A study conducted by scientists at the University of Bergen found that one in five children has blood levels of “everlasting chemicals” that exceed the safe limit. PFAS, per- and polyfluoroalkyl substances, are found in a variety of consumer products, including clothing, cosmetics, paints and nonstick cookware. Because of their high resistance to degradation, some PFASs accumulate in nature, food, and the human body.
PFASs can lead to negative health effects. The European Food and Safety Authority (EFSA) in 2020 adopted the maximum concentration of PFAS in the blood of children at which there is no reduction in vaccine effectiveness as the maximum allowable level. However, the levels of PFAS in children found in the Bergen study exceeded this limit in 22% of children.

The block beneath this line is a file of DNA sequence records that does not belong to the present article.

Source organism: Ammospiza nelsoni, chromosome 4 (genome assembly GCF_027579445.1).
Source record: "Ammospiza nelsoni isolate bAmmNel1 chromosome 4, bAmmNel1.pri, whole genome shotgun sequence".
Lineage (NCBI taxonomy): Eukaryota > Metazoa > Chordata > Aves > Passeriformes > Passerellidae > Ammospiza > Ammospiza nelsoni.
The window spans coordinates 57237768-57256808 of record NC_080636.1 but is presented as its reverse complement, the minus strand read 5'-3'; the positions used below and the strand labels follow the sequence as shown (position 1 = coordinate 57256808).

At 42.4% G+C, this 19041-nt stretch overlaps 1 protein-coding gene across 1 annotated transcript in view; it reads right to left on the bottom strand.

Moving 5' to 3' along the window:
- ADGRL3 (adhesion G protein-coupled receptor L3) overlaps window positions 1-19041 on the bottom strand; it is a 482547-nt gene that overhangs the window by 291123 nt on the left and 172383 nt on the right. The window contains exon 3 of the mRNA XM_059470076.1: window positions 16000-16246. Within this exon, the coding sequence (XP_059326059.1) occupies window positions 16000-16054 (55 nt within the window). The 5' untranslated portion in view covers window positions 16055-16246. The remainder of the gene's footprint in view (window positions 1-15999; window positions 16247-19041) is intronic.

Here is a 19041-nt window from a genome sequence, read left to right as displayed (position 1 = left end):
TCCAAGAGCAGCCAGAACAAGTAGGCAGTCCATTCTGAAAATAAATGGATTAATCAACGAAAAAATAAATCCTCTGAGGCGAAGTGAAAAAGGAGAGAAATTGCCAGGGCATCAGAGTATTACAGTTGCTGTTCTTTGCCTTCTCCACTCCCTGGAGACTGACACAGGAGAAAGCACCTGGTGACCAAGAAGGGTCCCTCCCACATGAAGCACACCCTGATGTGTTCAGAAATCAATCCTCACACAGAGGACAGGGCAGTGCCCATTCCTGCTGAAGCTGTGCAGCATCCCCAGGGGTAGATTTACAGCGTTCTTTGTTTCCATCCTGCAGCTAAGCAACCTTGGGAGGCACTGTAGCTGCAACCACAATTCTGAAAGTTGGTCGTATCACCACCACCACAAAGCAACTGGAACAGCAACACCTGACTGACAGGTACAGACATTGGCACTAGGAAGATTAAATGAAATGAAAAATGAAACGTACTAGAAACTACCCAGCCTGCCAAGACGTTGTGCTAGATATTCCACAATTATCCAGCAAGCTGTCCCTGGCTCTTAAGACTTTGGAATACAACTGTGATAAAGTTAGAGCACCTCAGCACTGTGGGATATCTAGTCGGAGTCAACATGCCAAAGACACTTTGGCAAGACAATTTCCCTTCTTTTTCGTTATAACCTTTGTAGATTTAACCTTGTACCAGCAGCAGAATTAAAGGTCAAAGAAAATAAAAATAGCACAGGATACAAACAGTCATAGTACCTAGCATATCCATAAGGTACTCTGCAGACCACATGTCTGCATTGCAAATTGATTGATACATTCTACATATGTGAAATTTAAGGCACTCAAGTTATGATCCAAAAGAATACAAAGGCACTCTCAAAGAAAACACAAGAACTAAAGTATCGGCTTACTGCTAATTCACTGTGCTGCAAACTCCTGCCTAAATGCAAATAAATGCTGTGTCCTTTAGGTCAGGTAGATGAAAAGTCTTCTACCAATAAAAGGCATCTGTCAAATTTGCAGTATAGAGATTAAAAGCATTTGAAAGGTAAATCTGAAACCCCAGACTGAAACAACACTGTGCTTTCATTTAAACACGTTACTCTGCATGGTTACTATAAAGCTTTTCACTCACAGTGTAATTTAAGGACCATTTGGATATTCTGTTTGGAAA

PFAS can cause decreased response to vaccines in children, decreased birth weight, and some cancers. In addition, PFAS can accumulate in the human body and lead to future health problems.
What you need to know about “everlasting chemicals:
– PFASs are found in a variety of consumer products, including clothing, cosmetics, paints and nonstick cookware.
– PFASs are highly resistant to degradation and can accumulate in nature, food, and the human body.
– PFASs can lead to decreased response to vaccines in children, low birth weight and some cancers.
– Levels of PFAS in children’s blood should not exceed the limit set by the European Food Safety Agency.
– To reduce the risk of PFAS accumulation in the body, it is recommended to limit consumption of contaminated food and drinking water, and to avoid the use of PFAS-containing products.